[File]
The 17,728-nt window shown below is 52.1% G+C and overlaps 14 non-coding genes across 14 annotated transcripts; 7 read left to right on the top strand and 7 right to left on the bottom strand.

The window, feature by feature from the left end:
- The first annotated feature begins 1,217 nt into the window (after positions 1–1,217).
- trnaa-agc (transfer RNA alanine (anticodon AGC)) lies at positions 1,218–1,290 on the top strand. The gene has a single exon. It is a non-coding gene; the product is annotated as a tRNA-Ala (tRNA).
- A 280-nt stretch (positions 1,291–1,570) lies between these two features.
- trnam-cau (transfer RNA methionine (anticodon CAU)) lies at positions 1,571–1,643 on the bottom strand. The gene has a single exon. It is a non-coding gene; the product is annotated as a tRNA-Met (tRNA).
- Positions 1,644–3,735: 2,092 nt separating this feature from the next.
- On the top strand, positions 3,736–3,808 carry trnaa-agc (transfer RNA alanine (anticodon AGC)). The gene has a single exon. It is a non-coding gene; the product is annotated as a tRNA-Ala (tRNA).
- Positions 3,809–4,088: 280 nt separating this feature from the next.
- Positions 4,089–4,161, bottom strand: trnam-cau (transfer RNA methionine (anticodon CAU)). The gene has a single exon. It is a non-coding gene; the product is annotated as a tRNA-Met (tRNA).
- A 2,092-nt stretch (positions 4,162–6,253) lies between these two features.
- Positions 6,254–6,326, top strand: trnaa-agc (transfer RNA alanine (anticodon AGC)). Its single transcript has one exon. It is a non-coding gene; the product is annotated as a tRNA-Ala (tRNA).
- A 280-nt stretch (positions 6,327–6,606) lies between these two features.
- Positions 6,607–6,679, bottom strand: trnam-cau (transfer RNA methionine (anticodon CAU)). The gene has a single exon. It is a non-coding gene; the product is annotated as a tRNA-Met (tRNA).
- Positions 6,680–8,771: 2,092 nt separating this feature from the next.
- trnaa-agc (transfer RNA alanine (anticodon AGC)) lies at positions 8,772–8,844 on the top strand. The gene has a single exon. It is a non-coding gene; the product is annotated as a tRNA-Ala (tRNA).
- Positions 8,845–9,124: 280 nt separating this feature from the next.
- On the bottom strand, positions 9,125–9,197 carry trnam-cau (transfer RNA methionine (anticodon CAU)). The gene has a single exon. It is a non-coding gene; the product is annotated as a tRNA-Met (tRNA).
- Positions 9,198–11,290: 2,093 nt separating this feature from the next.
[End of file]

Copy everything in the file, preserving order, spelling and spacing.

The 17,728-nt window shown below is 52.1% G+C and overlaps 14 non-coding genes across 14 annotated transcripts; 7 read left to right on the top strand and 7 right to left on the bottom strand.

The window, feature by feature from the left end:
- The first annotated feature begins 1,217 nt into the window (after positions 1–1,217).
- trnaa-agc (transfer RNA alanine (anticodon AGC)) lies at positions 1,218–1,290 on the top strand. The gene has a single exon. It is a non-coding gene; the product is annotated as a tRNA-Ala (tRNA).
- A 280-nt stretch (positions 1,291–1,570) lies between these two features.
- trnam-cau (transfer RNA methionine (anticodon CAU)) lies at positions 1,571–1,643 on the bottom strand. The gene has a single exon. It is a non-coding gene; the product is annotated as a tRNA-Met (tRNA).
- Positions 1,644–3,735: 2,092 nt separating this feature from the next.
- On the top strand, positions 3,736–3,808 carry trnaa-agc (transfer RNA alanine (anticodon AGC)). The gene has a single exon. It is a non-coding gene; the product is annotated as a tRNA-Ala (tRNA).
- Positions 3,809–4,088: 280 nt separating this feature from the next.
- Positions 4,089–4,161, bottom strand: trnam-cau (transfer RNA methionine (anticodon CAU)). The gene has a single exon. It is a non-coding gene; the product is annotated as a tRNA-Met (tRNA).
- A 2,092-nt stretch (positions 4,162–6,253) lies between these two features.
- Positions 6,254–6,326, top strand: trnaa-agc (transfer RNA alanine (anticodon AGC)). Its single transcript has one exon. It is a non-coding gene; the product is annotated as a tRNA-Ala (tRNA).
- A 280-nt stretch (positions 6,327–6,606) lies between these two features.
- Positions 6,607–6,679, bottom strand: trnam-cau (transfer RNA methionine (anticodon CAU)). The gene has a single exon. It is a non-coding gene; the product is annotated as a tRNA-Met (tRNA).
- Positions 6,680–8,771: 2,092 nt separating this feature from the next.
- trnaa-agc (transfer RNA alanine (anticodon AGC)) lies at positions 8,772–8,844 on the top strand. The gene has a single exon. It is a non-coding gene; the product is annotated as a tRNA-Ala (tRNA).
- Positions 8,845–9,124: 280 nt separating this feature from the next.
- On the bottom strand, positions 9,125–9,197 carry trnam-cau (transfer RNA methionine (anticodon CAU)). The gene has a single exon. It is a non-coding gene; the product is annotated as a tRNA-Met (tRNA).
- Positions 9,198–11,290: 2,093 nt separating this feature from the next.